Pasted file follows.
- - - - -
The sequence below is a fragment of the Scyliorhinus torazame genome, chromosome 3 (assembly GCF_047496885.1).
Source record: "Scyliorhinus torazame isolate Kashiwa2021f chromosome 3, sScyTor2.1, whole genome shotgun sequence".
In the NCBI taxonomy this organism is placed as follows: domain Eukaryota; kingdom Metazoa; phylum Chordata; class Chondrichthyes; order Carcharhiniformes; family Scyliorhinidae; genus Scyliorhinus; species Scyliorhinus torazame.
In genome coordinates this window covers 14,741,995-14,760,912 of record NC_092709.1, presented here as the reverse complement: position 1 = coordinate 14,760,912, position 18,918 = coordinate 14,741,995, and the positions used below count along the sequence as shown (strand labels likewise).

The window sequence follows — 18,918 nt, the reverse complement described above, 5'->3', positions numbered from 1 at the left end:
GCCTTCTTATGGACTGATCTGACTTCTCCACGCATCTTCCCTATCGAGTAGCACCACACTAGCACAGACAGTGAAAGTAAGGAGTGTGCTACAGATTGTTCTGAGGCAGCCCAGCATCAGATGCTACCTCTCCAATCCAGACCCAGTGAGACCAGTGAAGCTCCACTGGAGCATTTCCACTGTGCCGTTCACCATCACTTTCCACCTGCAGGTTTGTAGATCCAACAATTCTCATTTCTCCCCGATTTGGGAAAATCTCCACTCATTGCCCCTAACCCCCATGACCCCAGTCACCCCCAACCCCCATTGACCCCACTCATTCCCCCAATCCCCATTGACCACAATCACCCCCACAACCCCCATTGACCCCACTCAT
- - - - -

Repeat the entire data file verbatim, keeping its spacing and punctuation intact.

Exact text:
The sequence below is a fragment of the Scyliorhinus torazame genome, chromosome 3 (assembly GCF_047496885.1).
Source record: "Scyliorhinus torazame isolate Kashiwa2021f chromosome 3, sScyTor2.1, whole genome shotgun sequence".
In the NCBI taxonomy this organism is placed as follows: domain Eukaryota; kingdom Metazoa; phylum Chordata; class Chondrichthyes; order Carcharhiniformes; family Scyliorhinidae; genus Scyliorhinus; species Scyliorhinus torazame.
In genome coordinates this window covers 14,741,995-14,760,912 of record NC_092709.1, presented here as the reverse complement: position 1 = coordinate 14,760,912, position 18,918 = coordinate 14,741,995, and the positions used below count along the sequence as shown (strand labels likewise).

The window sequence follows — 18,918 nt, the reverse complement described above, 5'->3', positions numbered from 1 at the left end:
GCCTTCTTATGGACTGATCTGACTTCTCCACGCATCTTCCCTATCGAGTAGCACCACACTAGCACAGACAGTGAAAGTAAGGAGTGTGCTACAGATTGTTCTGAGGCAGCCCAGCATCAGATGCTACCTCTCCAATCCAGACCCAGTGAGACCAGTGAAGCTCCACTGGAGCATTTCCACTGTGCCGTTCACCATCACTTTCCACCTGCAGGTTTGTAGATCCAACAATTCTCATTTCTCCCCGATTTGGGAAAATCTCCACTCATTGCCCCTAACCCCCATGACCCCAGTCACCCCCAACCCCCATTGACCCCACTCATTCCCCCAATCCCCATTGACCACAATCACCCCCACAACCCCCATTGACCCCACTCAT